Bet you’ve never heard that word before. Neither had I, not until I met legendary Beatles engineer Geoff Emerick — the man who recorded Revolver, Sgt. Pepper, Abbey Road and many other seminal tracks for the band that launched a musical revolution back in the ’60s.
“You know, I hear in color,” Geoff casually remarked as we chatted in his sun-drenched living room that bright winter afternoon.
“Are you joking?” was my incredulous response.
Well, no, he wasn’t. I spent the next half hour listening to Geoff’s vivid description of how the sound of different instruments conjures up all sorts of colorful images in his mind, leading him to the conclusion that the craft of audio mixing is not all that different from the way an artist paints.
A few years later, in a 2002 interview for MIX magazine, Geoff explained the phenomenon this way: “I use what I’m given by the studio like a palette of paints … I hear visually. I hear certain sounds in different colors. It’s really an art form to me.” Asked by the interviewer whether he usually had a sound in his head that he was aiming to achieve when he was recording the Fab Four, he said, “No, I just built the picture from the textures and colors of what the other instruments were doing — what Ringo was playing on the drums, or the way the guitar or keyboard sounded, trying to get something from that.”
In 2006, Geoff’s memoir Here, There, and Everywhere was published (with yours truly as co-author), and in the book, he elaborated on the subject further still. “I’d always viewed making records as painting pictures,” Geoff wrote, “with the sounds of musical instruments as my palette. I think of microphones as lenses and the different frequency areas seem like colors to me: high-pitched strings as a silver shimmer, mid-range brass as golden, the low tones of a bass as dark blue. That’s actually the way I hear things.”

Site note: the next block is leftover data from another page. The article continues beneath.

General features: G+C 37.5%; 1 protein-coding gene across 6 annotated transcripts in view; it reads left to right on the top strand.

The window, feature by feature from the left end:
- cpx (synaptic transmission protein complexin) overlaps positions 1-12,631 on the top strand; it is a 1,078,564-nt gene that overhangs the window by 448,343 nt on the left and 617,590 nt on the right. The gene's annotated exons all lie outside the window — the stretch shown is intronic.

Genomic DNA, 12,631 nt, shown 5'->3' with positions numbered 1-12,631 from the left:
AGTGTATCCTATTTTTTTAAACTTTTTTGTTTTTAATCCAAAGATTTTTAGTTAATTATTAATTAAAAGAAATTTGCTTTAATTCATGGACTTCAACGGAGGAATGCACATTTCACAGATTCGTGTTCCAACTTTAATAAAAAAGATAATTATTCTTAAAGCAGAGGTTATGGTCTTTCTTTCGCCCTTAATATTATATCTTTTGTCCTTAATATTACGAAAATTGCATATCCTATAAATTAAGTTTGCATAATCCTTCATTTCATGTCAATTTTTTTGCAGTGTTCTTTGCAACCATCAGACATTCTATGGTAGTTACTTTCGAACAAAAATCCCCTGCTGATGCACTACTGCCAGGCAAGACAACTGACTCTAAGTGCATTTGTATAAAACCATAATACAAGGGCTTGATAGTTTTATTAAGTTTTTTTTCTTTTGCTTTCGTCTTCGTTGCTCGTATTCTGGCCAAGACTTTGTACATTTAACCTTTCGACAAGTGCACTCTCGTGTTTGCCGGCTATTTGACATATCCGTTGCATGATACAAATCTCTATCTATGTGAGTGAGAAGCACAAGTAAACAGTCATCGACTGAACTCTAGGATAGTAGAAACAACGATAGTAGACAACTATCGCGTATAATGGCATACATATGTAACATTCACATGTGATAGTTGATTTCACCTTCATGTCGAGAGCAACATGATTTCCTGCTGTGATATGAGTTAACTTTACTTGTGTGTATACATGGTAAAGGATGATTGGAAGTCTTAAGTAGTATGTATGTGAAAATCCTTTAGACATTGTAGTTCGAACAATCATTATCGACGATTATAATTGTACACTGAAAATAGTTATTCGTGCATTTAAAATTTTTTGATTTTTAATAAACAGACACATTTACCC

What Geoff was describing is actually a neurological phenomenon called — you guessed it — synesthesia. It’s a well-documented condition in which, as Dr. Eric Chudler, director of the Center for Neurotechnology at the University of Washington puts it, “one sense (for example, hearing) is simultaneously perceived as if by one or more additional senses such as sight. Another form of synesthesia joins objects such as letters, shapes, numbers or people’s names with a sensory perception such as smell, color or flavor.”
The cause has yet to be definitively determined, but it may just be a simple matter of crossed wiring in the brain. According to the Chudler, “Some researchers believe that these crossed connections are actually present in everyone at birth, and only later are the connections refined … It’s hypothesized by these researchers that many children have crossed connections and later lose them. Adult synesthetes [people who experience synesthesia] may have simply retained these crossed connections.”
What’s even more fascinating to me is that Geoff isn’t the only recording engineer or record producer who has told me that they hear music in color. The late, great Phil Ramone reported something very similar, as have several other sonic alchemists I’ve interviewed over the years. Given that only an estimated 1 in 100,000 people experience this — and especially given that most are women (and we all know how way too few women work in recording studios!) — that’s an entirely disproportionate representation among audio professionals.
What does this prove? Perhaps it’s an indication that people with this condition tend to gravitate to careers that allow them to express their creativity. (Other well-known synesthetes include Mary J. Blige, Franz Liszt and poet Arthur Rimbaud.) Or maybe it’s just sheer coincidence.
Either way, I do know this: If you ever find yourself listening to a piece of music and colors start to swirl around inside your head, you’re in good company.
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